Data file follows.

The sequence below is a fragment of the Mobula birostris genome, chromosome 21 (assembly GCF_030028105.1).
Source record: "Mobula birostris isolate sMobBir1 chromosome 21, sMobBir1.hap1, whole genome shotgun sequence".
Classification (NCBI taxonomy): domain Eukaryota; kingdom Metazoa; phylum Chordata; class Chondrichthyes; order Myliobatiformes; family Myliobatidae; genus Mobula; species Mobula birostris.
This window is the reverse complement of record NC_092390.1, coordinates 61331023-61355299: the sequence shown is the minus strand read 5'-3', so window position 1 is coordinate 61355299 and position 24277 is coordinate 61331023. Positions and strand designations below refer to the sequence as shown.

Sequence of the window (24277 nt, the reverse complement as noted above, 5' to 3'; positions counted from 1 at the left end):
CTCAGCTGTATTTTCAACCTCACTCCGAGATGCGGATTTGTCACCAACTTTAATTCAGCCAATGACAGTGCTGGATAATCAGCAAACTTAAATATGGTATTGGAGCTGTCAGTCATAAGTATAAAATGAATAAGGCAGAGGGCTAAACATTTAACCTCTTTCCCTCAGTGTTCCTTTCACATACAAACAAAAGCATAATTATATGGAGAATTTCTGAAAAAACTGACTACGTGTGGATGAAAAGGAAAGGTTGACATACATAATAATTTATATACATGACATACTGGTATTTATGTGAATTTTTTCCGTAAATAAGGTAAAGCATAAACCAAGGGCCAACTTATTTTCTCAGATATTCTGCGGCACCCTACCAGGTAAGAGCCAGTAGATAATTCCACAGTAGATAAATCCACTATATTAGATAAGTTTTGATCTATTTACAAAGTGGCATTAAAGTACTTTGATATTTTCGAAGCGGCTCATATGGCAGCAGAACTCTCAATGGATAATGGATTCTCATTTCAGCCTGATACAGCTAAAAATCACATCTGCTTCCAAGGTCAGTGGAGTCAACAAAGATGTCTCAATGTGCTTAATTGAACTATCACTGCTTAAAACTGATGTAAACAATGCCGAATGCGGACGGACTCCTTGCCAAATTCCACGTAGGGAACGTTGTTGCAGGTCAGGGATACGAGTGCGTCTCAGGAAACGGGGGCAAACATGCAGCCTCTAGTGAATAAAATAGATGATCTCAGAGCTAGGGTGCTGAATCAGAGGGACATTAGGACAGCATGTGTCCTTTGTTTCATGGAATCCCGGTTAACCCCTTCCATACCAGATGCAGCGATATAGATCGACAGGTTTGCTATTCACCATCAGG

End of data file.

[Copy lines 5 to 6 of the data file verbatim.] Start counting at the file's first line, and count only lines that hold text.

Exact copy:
Sequence of the window (24277 nt, the reverse complement as noted above, 5' to 3'; positions counted from 1 at the left end):
CTCAGCTGTATTTTCAACCTCACTCCGAGATGCGGATTTGTCACCAACTTTAATTCAGCCAATGACAGTGCTGGATAATCAGCAAACTTAAATATGGTATTGGAGCTGTCAGTCATAAGTATAAAATGAATAAGGCAGAGGGCTAAACATTTAACCTCTTTCCCTCAGTGTTCCTTTCACATACAAACAAAAGCATAATTATATGGAGAATTTCTGAAAAAACTGACTACGTGTGGATGAAAAGGAAAGGTTGACATACATAATAATTTATATACATGACATACTGGTATTTATGTGAATTTTTTCCGTAAATAAGGTAAAGCATAAACCAAGGGCCAACTTATTTTCTCAGATATTCTGCGGCACCCTACCAGGTAAGAGCCAGTAGATAATTCCACAGTAGATAAATCCACTATATTAGATAAGTTTTGATCTATTTACAAAGTGGCATTAAAGTACTTTGATATTTTCGAAGCGGCTCATATGGCAGCAGAACTCTCAATGGATAATGGATTCTCATTTCAGCCTGATACAGCTAAAAATCACATCTGCTTCCAAGGTCAGTGGAGTCAACAAAGATGTCTCAATGTGCTTAATTGAACTATCACTGCTTAAAACTGATGTAAACAATGCCGAATGCGGACGGACTCCTTGCCAAATTCCACGTAGGGAACGTTGTTGCAGGTCAGGGATACGAGTGCGTCTCAGGAAACGGGGGCAAACATGCAGCCTCTAGTGAATAAAATAGATGATCTCAGAGCTAGGGTGCTGAATCAGAGGGACATTAGGACAGCATGTGTCCTTTGTTTCATGGAATCCCGGTTAACCCCTTCCATACCAGATGCAGCGATATAGATCGACAGGTTTGCTATTCACCATCAGG